May 16, 2006 Issue

Physics To Go 1 - Grains/Saturn's rings

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Physics in Your World

Physics in Action: Whole Grains image
image credit: Robert Behringer, Duke University

Physics in Action: Whole Grains

In introductory physics you learn how the forces of gravity and friction can change the motion of, for example, a falling rock. But suppose instead of a rock, think about the grains of sand on a beach. The combination of the small mass of each grain and the constant rubbing from the other grains around it make for some interesting physics. To find out more, visit the Physics Central page Granular Materials. Also, check out the surprising images there.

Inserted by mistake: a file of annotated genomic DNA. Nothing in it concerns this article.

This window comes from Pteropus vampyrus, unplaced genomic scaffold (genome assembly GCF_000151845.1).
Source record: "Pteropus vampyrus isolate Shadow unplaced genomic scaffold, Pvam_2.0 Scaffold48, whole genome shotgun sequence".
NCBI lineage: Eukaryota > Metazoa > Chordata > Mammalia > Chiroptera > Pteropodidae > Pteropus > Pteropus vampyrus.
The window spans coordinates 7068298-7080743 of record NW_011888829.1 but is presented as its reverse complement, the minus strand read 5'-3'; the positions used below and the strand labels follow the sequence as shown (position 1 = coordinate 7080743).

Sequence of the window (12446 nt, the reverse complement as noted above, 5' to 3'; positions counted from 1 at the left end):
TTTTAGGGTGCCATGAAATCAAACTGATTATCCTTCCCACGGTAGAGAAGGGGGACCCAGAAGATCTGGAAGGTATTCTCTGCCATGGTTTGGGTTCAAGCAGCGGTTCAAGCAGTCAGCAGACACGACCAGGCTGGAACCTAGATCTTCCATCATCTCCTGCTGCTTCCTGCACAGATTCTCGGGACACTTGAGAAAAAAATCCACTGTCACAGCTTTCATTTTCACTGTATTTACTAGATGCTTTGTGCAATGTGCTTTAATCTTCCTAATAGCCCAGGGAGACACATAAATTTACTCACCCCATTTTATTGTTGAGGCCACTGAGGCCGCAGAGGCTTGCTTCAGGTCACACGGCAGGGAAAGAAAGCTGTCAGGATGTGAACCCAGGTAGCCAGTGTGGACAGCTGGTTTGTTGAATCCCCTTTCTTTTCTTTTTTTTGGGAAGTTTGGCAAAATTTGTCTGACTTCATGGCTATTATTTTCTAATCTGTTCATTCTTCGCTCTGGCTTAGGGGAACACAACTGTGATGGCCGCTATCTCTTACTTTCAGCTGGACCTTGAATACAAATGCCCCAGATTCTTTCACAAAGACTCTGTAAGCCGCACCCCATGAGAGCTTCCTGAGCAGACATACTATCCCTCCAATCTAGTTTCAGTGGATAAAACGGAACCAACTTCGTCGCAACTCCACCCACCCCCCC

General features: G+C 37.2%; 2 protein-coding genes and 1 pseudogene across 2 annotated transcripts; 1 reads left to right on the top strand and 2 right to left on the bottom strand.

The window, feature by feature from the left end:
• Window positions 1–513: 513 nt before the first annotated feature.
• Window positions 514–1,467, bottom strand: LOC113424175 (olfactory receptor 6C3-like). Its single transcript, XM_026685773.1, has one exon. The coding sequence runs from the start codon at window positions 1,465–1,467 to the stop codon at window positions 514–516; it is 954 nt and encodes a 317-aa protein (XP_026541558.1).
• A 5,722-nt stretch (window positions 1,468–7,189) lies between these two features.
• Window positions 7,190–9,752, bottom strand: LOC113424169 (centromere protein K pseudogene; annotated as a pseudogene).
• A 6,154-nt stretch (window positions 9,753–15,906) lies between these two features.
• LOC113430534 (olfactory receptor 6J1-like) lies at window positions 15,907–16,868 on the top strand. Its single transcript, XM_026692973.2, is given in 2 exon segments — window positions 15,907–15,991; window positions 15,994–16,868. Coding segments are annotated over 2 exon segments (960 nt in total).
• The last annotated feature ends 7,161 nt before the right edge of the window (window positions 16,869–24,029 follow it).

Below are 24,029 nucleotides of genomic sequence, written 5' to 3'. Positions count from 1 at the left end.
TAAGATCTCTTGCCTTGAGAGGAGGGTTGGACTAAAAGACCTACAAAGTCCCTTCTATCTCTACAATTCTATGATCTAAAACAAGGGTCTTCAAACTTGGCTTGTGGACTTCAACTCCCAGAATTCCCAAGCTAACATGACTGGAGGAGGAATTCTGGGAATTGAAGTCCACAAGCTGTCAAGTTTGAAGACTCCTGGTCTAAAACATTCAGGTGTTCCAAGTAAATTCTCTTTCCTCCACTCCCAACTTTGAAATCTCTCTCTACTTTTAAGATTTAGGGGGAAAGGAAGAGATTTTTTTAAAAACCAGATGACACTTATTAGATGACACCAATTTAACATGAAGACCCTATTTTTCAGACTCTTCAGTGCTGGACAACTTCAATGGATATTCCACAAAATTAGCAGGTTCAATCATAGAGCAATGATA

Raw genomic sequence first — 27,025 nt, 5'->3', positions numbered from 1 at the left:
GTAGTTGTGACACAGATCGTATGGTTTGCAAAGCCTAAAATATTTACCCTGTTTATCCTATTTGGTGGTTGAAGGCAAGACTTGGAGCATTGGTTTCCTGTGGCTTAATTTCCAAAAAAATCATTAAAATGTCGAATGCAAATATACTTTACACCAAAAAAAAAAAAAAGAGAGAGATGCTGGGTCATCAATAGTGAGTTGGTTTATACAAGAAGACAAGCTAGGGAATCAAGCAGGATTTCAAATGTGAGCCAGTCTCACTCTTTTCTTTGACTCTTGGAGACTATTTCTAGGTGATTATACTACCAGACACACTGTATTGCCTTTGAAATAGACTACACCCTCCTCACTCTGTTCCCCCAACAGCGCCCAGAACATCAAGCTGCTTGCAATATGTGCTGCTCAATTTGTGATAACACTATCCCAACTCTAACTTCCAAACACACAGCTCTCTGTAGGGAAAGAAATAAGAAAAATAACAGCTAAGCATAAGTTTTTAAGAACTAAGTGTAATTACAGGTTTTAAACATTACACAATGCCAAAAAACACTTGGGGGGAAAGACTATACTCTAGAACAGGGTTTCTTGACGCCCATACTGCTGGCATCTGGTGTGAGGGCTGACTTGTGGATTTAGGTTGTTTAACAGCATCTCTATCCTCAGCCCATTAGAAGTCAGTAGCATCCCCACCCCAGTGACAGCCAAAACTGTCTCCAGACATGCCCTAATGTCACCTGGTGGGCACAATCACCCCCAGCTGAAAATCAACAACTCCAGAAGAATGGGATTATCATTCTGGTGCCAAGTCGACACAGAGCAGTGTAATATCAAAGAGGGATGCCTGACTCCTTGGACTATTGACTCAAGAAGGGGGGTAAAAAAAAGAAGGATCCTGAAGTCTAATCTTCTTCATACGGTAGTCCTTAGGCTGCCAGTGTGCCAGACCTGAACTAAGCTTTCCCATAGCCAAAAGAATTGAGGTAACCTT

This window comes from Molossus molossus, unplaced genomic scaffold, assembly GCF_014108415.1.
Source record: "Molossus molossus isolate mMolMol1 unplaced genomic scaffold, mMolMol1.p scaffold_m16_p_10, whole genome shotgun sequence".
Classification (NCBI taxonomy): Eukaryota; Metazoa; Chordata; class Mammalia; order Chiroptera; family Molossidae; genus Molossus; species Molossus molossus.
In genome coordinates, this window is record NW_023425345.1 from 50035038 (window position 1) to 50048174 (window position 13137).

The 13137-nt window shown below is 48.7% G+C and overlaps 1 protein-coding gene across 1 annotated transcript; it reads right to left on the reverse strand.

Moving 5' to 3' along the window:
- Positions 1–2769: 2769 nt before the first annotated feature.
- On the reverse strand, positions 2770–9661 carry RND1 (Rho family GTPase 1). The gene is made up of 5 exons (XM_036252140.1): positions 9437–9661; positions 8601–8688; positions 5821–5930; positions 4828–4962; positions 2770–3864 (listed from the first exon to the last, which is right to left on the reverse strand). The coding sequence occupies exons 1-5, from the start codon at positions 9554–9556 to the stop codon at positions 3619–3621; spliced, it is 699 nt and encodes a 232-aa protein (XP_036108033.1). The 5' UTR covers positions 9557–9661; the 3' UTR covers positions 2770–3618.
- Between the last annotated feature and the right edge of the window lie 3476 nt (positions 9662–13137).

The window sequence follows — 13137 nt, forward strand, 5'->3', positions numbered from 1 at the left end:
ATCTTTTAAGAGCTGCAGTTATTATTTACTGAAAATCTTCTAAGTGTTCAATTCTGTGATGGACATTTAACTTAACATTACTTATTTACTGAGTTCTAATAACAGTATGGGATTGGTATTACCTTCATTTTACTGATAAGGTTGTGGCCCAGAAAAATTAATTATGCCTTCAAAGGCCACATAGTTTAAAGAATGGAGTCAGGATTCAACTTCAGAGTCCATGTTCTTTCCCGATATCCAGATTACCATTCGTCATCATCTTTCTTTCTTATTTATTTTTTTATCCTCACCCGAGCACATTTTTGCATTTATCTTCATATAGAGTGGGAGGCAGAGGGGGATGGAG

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Physics at Home

Mixing paints and mixing colored lights

Try this Oregon Museum of science and industry simulation, mixing primary colors, to see what happens when you mix red, blue, and green light (and you can change the brightness) or red, blue, and green paint.


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From Physics Research

Saturn's A Ring image
image credit: UVIS, University of Colorado, ESA, and NASA

Saturn's A Ring

This image (hi-res version) shows the region near Saturn's "A" ring, as imaged by NASA's Cassini probe. See Saturn's Rings for a related feature in Physics Central.

You might also enjoy Cassini-Huygens: Mission to Saturn & Titan, the NASA site for this mission.

To see NASA's best images of all the planets in the solar system, and learn about the probes that made them, check out Welcome to the Planets.


Worth a Look

How to Levitate a Ping Pong Ball with a Hair Dryer

Find out how to do at-home aerodynamics, and learn about Bernoulli's principle too!


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